We have first hand experience of both vulnerable and dishonest tenants who will simply withold tax payers money that has been set aside for their housing. The idea of UC is to give tenants choice who can decide on day one of their tenancy to have their housing benefit to be paid directly to the landlord. IDS states (when questioned in Parliament this week) "We dont want to treat these people like children". In fariness some will pass the rent on but the majority will try every trick in the big book to not pay.

    The cost to allow these direct to landlord payments is nothing. The cost of landlords refusing benefit tenants and the guaranteed massive increase in evictions will be massive for the government.

    The principle of UC is very good but there are fundamental flaws that MUST be addressed.

    Please copy and paste link below to petition against this ridiculous situation. I have spoken to a number of housing benefit officers who also believe this proposed rule to be preposterous. The man in the street knows the housing benefit element of the payment will not be paid in so many cases.

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  • Joe Halewood

    Melvin, the full truth has yet to come out and what has emerged was nothing to do with government at all. It was an independent panel and lest we forget in October 2011 Cameron was still saying the evidence wasnt there - a blind man looking for a black cat in a darkened room was his choice of quote - and then he was also moaning that Andy Burnham was getting all the publicity for allowing the independent panel and not him!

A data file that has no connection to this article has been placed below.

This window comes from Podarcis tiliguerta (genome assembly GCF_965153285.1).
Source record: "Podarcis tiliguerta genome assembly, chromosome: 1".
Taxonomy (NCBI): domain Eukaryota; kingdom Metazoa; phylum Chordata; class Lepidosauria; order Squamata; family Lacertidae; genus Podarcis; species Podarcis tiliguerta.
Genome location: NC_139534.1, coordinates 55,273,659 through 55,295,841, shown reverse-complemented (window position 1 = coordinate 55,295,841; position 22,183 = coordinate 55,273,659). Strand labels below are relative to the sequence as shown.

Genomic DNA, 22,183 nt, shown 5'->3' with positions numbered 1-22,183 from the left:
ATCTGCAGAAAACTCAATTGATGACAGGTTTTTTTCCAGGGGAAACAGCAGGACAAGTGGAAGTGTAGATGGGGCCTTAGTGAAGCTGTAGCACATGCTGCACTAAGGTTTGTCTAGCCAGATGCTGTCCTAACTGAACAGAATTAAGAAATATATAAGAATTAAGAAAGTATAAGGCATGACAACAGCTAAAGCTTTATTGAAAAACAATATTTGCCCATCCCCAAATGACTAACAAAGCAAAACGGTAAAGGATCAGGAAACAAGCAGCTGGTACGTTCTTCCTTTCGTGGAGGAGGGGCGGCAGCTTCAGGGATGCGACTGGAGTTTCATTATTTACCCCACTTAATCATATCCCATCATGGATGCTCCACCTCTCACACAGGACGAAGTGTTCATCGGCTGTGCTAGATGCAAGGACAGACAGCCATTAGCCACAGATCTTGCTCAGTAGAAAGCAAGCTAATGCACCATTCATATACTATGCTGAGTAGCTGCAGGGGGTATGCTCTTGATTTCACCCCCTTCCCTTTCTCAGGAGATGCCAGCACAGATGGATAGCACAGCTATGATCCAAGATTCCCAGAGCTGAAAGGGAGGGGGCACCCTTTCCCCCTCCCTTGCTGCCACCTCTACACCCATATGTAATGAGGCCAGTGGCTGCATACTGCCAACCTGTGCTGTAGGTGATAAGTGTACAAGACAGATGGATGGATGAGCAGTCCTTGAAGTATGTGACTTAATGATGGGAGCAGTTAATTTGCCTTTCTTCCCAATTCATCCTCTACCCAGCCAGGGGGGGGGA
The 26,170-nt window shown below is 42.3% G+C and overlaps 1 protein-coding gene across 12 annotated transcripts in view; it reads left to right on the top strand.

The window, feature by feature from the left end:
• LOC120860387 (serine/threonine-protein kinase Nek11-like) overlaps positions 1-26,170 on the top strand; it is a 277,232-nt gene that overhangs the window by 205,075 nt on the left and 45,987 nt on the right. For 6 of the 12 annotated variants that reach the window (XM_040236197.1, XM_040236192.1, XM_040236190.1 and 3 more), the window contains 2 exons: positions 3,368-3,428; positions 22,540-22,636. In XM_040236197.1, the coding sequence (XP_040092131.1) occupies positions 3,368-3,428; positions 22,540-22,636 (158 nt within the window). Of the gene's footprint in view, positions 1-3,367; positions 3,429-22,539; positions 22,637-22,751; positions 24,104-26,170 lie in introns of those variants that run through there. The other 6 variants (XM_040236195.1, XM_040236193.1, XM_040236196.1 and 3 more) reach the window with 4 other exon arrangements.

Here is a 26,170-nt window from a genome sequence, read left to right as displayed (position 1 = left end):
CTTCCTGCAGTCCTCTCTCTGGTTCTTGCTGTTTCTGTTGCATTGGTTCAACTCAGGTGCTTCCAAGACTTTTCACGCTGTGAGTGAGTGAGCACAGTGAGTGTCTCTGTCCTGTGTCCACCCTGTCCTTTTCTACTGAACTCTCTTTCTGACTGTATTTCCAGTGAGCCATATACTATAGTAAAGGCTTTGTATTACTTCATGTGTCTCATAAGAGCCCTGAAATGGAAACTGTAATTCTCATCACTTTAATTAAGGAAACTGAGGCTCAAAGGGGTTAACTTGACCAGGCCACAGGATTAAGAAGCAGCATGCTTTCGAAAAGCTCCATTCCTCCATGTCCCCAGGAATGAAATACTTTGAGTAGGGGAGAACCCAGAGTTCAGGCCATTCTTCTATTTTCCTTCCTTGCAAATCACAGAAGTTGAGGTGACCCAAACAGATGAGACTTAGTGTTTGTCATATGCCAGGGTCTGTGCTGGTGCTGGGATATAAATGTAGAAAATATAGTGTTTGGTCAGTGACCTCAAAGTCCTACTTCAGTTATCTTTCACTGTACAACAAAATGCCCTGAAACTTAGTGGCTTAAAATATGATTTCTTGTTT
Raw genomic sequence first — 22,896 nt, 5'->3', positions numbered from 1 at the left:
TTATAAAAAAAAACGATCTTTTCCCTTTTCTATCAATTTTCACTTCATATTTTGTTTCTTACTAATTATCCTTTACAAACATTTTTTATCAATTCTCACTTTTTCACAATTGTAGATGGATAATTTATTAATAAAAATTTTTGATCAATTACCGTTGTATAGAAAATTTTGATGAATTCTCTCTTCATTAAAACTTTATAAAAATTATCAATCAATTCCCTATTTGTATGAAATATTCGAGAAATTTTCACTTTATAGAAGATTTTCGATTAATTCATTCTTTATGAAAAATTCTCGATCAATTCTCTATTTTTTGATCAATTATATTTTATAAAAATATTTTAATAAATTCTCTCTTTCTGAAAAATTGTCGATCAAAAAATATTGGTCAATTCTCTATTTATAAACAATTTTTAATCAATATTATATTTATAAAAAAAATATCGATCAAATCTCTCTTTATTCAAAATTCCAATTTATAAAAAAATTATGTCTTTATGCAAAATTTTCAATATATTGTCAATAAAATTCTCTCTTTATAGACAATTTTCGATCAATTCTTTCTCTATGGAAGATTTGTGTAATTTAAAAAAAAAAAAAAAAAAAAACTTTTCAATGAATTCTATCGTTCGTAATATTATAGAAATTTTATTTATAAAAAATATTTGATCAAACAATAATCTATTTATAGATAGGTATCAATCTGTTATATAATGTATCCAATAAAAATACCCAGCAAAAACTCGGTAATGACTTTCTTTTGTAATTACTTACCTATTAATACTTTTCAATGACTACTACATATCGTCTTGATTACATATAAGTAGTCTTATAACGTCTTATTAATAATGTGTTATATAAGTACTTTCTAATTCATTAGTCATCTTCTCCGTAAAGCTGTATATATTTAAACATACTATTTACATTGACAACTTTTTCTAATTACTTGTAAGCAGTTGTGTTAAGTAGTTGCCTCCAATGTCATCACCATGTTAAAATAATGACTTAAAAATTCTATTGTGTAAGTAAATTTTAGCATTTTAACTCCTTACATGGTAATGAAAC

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  • Chris

    Absolutely - choice is what is required.

    But Direct Payment is essential to the government agenda of cutting welfare payments. If housing benefit continued to be paid directly to landlords, but was cut by the extent the Tories would wish, then recovering the arrears from (for instance) benefit payments would be limited to a value less than the amount needed to complete the rent.

    Exposing rent arrears as being a result of benefit cuts and the claimants inability to pay would rather spoil the Tory Party and Press desire to run endless stories about how these feckless tenants have had so many thousands lavished on them but they could not even bother to pay the rent. Despite £Millions being spent on budgeting lessons and £Millions spent of transitional arrangements, and the government's achievement of lower private rents and more affordable homes built, these tenants have failed to play their part and therefore do not deserve to be housed - the Tories will argue.

    Isn't this exactly what they have been arguing for years? Now they are enacting their dreams - they are not going to spoil it by offering tenants choice!

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  • Given London Councils (collective) supports around 30,000 (2011/12) people, I refer to and of which some councils raised the bar on it FACS criteria to critical or substantial it will be interesting to see how this develops, will numbers increase/decrease?

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  • Of further interest on this topic, I refer to

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  • Melvin Bone

    Joe: 'Home Secretary Jack Straw backed Stuart-Smith's (1998) findings and said that "I do not believe that a further inquiry could or would uncover significant new evidence or provide any relief for the distress of those who have been bereaved'